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ESAs Planck Mission Comes to a Close

ESAs Planck Mission Comes to a Close

The European Space Agency’s (ESA) Planck mission has finally come to a close after almost three years capturing images of the whole sky.

The telescope, Europe’s first space observatory to be given the specific goal of observing the Cosmic Microwave Background (CMB), was launched to analyse the “first light” to sweep out across space following the Big Bang 13 billion years ago. By studying this “relic” radiation, Planck is able to extract significant information about the origins of the Universe and what it is made of.

The mission has been a successful one, with Planck having gathered more than enough data to complete its goals. Jan Tauber, the ESA’s Planck project scientist commented, “We have had a flood of information, greater than we planned – creating a treasure trove of scientific data for us to work with.”

Two American satellites have previously carried out similar missions, but Planck is far more sensitive and is able to produce much more detailed maps and with greater resolution.

To do this, Planck uses two primary instruments, the High Frequency Instrument (HFI) and the Low Frequency Instrument (LFI). These sensitive radio detectors essentially gather and convert the microwave and radio light into detailed maps of the microwave sky.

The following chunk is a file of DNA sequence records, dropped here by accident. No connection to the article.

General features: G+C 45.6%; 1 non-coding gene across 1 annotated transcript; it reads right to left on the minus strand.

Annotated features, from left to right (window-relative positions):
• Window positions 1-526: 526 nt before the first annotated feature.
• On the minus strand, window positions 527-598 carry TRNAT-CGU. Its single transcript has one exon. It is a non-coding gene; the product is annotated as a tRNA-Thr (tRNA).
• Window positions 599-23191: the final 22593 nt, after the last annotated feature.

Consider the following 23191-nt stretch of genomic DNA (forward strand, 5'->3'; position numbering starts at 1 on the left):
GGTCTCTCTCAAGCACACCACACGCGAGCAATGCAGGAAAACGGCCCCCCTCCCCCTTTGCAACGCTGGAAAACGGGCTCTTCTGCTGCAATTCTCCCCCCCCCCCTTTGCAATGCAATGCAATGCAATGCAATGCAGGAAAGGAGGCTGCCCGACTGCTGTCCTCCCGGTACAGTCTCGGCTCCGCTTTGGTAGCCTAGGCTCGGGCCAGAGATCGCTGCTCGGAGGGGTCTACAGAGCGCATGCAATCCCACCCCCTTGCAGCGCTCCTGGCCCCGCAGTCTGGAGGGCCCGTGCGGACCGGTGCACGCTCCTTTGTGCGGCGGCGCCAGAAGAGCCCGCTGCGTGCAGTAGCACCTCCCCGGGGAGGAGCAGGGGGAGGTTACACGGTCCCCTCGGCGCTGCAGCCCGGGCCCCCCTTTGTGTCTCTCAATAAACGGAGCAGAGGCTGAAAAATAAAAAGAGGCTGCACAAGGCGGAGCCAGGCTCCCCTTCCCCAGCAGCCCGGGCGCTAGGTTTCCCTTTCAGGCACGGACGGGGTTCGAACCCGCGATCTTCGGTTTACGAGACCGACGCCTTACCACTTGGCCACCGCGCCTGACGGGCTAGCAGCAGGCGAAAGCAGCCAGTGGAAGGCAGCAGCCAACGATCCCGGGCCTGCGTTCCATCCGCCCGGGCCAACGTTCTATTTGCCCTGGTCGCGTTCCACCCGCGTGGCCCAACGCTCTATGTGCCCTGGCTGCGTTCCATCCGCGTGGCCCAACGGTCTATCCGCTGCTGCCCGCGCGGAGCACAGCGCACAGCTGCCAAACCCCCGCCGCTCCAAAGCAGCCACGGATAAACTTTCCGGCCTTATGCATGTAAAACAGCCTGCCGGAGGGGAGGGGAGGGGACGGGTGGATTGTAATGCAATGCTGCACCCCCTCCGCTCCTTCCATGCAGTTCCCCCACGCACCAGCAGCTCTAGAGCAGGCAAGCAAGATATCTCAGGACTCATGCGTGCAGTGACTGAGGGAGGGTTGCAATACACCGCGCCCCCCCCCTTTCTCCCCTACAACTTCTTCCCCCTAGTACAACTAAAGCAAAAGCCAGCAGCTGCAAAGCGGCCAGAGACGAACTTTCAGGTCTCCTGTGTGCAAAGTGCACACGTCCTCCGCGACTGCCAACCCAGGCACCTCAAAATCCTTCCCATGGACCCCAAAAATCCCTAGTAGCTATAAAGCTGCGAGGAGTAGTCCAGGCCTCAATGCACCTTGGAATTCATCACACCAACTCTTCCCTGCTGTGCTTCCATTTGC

With the Planck satellite operating at L2, 1.5 million kilometres from Earth, these light detectors operate at the astonishingly low temperatures of minus 273.05C (0.1K) – just a tenth of a degree above “absolute zero;” the lowest temperature theoretically possible of anything in the entire Universe!

To operate reliably in these conditions, the HFI 100mK plate wiring, provided by Tekdata’s Cryoconnect division, required new designs for both miniature shielded connectors and miniature cables. With stainless steel shielding with a triboelectric carbon coating, Cryoconnect’s design provided the harness assemblies with 360 degree shielding throughout.

Although the Planck mission is now concluded, Cryoconnect continues to expand its role in Ultra Low Temperature (ULT ) wiring systems on future missions for both space and Earth observations. NASA’s and ESA’s James Webb Space Telescope (JWST), scheduled for launch in 2018, will carry three major instruments that Cryoconnect has worked on:

MIRI (Mid-Infrared Instrument) provided by the European Consortium with the European Space Agency (ESA), and by the NASA Jet Propulsion Laboratory (JPL).
NIRSpec (Near-Infrared Spectrograph) provided by ESA, with components provided by NASA/GSFC.
NIRCam (Near-Infrared Camera) provided by the University of Arizona.
Visit the James Webb Space Telescope section of NASA’s website for more information about the JWST mission.

To stay up to date with the results of the Planck mission, visit the ESA website.

Article first published : 8/8/2014

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